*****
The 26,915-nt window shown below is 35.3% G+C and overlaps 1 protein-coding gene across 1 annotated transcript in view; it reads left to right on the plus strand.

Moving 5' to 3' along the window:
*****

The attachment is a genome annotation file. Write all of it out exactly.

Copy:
The 26,915-nt window shown below is 35.3% G+C and overlaps 1 protein-coding gene across 1 annotated transcript in view; it reads left to right on the plus strand.

Moving 5' to 3' along the window: